People Analytics Strategy: Building the Right Foundation

When it comes to leading an organization, 2020 was a year unlike any other. The shifting demands of a global pandemic, mass migrations to remote work, not to mention political and social unrest, all challenged even the strongest of organizations. Critical decisions had to be made almost daily to keep up with new regulations, employee expectations, and harsh new business realities.

So, how did some of the best companies make leadership decisions during these trying times? Increasingly, they looked for support through people analytics.

At its simplest, people analytics involves using data to better understand your workforce and to improve the quality (and speed) of organizational decisions. A strong people analytics strategy organizes and leverages data to reduce uncertainty and help decisionmakers select the best paths forward. The ultimate value from people analytics is when it is used to generate reasonable predictions about the future.

A robust People Analytics program relies on three core elements:

  1. A multi-disciplinary team to lead and manage the process and to oversee the strategy (the “who” and “why” questions);
  2. Constructing and maintaining the technical details of gathering, storing, securing, cleaning, and accessing the data (the “what” and “when” questions);
  3. A well-designed people analytics strategy to analyze and use the data to derive maximum value for the organization (the “how” question). 

This article will focus on this third element of “how” to build the right people analytics strategy.

Embracing People Analytics

While the potential benefits of people analytics are numerous, the ultimate value can only be as good as the quality of the data sources used as inputs. The model below outlines the key data categories to be considered when creating a robust people analytics strategy. To unlock powerful predictive insights, a strategy should be built on a solid foundation of employee demographic data, employee experience data, and operational outcome data.

Demographic Data

Employee demographic data refers to descriptive information about your employee population. What do you already know? Age, gender, tenure, manager status, educational background, performance ratings, exemption status, etc. Most demographic items are best captured when an employee is first hired and onboarded, though employee profile surveys can also be used to help update and expand demographic fields. The potential fields are virtually limitless.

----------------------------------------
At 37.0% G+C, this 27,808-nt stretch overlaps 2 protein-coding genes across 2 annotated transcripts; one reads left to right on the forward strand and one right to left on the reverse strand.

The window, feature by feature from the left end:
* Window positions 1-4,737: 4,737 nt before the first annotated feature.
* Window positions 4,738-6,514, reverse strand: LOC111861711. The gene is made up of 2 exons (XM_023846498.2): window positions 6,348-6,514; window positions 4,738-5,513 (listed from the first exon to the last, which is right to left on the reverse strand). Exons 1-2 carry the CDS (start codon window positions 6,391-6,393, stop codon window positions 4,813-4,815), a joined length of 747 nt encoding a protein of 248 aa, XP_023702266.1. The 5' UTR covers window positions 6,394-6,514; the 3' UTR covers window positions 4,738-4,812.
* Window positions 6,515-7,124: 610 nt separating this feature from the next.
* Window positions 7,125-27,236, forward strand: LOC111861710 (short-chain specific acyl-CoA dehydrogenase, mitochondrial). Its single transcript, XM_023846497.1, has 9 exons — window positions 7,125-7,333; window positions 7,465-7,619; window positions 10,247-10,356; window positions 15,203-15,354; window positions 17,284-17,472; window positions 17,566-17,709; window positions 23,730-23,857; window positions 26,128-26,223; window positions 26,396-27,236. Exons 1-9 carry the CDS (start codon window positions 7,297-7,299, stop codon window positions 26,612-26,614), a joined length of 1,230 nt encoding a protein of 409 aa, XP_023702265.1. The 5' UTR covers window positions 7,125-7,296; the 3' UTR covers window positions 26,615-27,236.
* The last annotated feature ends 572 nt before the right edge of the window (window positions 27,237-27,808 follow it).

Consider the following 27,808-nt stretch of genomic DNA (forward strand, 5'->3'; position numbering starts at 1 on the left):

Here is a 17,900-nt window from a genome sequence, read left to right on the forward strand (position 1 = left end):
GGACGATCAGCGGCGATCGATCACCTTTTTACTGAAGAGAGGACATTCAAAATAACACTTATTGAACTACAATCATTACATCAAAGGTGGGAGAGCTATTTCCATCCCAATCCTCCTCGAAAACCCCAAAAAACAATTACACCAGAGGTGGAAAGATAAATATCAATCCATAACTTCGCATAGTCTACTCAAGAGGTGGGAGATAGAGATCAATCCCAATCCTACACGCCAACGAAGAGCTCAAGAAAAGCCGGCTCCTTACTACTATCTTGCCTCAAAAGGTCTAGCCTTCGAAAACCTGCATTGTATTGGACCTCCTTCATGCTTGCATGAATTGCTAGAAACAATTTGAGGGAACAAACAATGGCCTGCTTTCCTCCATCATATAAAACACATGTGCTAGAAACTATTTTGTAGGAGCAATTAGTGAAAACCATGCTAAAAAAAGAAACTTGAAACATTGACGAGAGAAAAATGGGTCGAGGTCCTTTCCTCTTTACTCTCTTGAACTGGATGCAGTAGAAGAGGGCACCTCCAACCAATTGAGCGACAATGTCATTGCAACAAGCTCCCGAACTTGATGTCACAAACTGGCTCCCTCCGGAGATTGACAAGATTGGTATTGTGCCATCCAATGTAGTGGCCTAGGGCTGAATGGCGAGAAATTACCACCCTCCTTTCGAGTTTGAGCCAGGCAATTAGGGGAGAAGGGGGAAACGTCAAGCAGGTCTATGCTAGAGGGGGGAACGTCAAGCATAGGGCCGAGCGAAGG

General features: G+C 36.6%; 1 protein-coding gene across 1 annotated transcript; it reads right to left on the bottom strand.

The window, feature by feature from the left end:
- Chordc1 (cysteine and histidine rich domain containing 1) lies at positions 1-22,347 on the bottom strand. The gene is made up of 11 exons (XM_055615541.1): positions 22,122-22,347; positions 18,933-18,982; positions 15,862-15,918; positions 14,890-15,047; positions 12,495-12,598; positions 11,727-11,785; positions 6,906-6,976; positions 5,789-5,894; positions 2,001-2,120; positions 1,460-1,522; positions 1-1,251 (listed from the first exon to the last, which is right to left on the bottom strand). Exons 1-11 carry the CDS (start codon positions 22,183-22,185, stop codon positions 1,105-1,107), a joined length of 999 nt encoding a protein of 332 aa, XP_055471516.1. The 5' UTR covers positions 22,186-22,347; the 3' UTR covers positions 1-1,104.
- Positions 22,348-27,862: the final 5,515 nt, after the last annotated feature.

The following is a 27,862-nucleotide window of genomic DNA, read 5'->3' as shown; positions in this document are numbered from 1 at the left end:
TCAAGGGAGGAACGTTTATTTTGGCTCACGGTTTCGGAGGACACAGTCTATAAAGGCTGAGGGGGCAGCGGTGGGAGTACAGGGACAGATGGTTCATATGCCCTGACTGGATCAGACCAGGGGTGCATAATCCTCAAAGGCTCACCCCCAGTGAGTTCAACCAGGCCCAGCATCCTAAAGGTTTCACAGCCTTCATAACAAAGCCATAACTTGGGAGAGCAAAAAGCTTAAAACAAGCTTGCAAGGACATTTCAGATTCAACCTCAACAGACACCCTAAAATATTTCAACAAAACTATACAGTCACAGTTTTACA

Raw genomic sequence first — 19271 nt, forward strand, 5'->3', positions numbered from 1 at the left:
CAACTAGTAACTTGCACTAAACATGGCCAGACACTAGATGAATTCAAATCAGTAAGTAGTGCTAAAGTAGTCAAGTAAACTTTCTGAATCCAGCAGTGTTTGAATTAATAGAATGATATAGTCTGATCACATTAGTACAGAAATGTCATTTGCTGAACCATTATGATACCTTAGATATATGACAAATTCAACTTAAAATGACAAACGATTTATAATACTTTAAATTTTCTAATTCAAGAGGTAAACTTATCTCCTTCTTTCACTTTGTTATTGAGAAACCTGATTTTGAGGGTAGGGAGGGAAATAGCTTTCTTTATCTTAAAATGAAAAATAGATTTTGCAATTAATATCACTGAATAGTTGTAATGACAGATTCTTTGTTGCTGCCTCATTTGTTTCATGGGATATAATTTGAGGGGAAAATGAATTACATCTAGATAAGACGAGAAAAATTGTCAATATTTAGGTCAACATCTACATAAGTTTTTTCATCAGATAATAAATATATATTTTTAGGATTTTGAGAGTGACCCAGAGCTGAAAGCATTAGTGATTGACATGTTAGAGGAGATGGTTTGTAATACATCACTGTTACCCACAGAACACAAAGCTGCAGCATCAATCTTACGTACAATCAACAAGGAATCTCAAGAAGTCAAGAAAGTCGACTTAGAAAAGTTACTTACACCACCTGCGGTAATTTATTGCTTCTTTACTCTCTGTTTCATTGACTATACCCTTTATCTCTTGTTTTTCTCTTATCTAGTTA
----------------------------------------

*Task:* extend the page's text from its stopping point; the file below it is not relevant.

During 2020, with the growing national conversation on diversity, equity, and inclusion, we saw an increase in organizations capturing ethnicity data and an expansion of gender categories to better support DEI efforts. Robust employee demographic data helps create a broad foundation for deeper analysis when combined with other datasets.

Employee Experience (EX) Data

Employee experience (or EX) data refers to the perceptions, attitudes, and beliefs that an employee forms directly from their experience working for an organization. This data is constantly changing and requires a measurement strategy that captures perceptions frequently and appropriately across the employee lifecycle.

DecisionWise helps collect EX data via employee lifecycle surveys, annual anchor surveys (engagement surveys), anniversary surveys, and 360 feedback assessments. EX data helps an organization understand the experience they are creating for employees across a myriad of planned and unplanned moments.

Outcome Data

This category includes anything that is tracked as part of your organization’s operational metrics. This includes traditional HR operational data such as attrition numbers, as well as non-HR data like sales or production metrics. Often these outcome items are the areas that you will be using people analytics to solve for later.

Interestingly, outcome data is often a limiting factor in a people analytics strategy. Why? Because human resource teams frequently do not have access to (or do not seek out) data sets outside of HR. I have worked with hundreds of HR teams over the last ten years and I am continually surprised how many organizations keep their “HR data” and their “operational data” in separate silos. This is why we strongly encourage HR leaders to help build a multi-disciplinary team to work on their people analytics initiatives.  All outcome metrics (and corresponding human custodians) should be sought out as potential inputs for people analytics and the team. 

Insights & Predictions

The ultimate goal of a people analytics strategy is to unlock insights and predictions that are useful to the organization. These insights are derived by combining and analyzing an organization’s demographic, EX, and outcome data. Some insights may become apparent simply by slicing EX data by a few demographics. For example, an engagement survey with demographic detail might reveal that female managers in a company’s Northeast region are feeling overworked. Other insights and predictions may require advanced statistical analysis to reveal. For example, correlating the impact manager 1:1’s is having on customer churn, or how a training program is impacting clinical outcomes within a healthcare organization.

Leadership workshop in the office

In many ways, the Human Resources function is still seeking to find its strategic voice within the organization. A strong people analytics strategy that leverages robust demographic, EX, and outcome data not only gives HR the tools to create a world class experience for employees, it also provides the insights and predictions to help HR inform business outcomes throughout the organization. The case is becoming increasingly strong for companies to organize and analyze their data to increase their understanding, to make data-driven decisions, and to leverage people analytics to improve the quality of their thinking.

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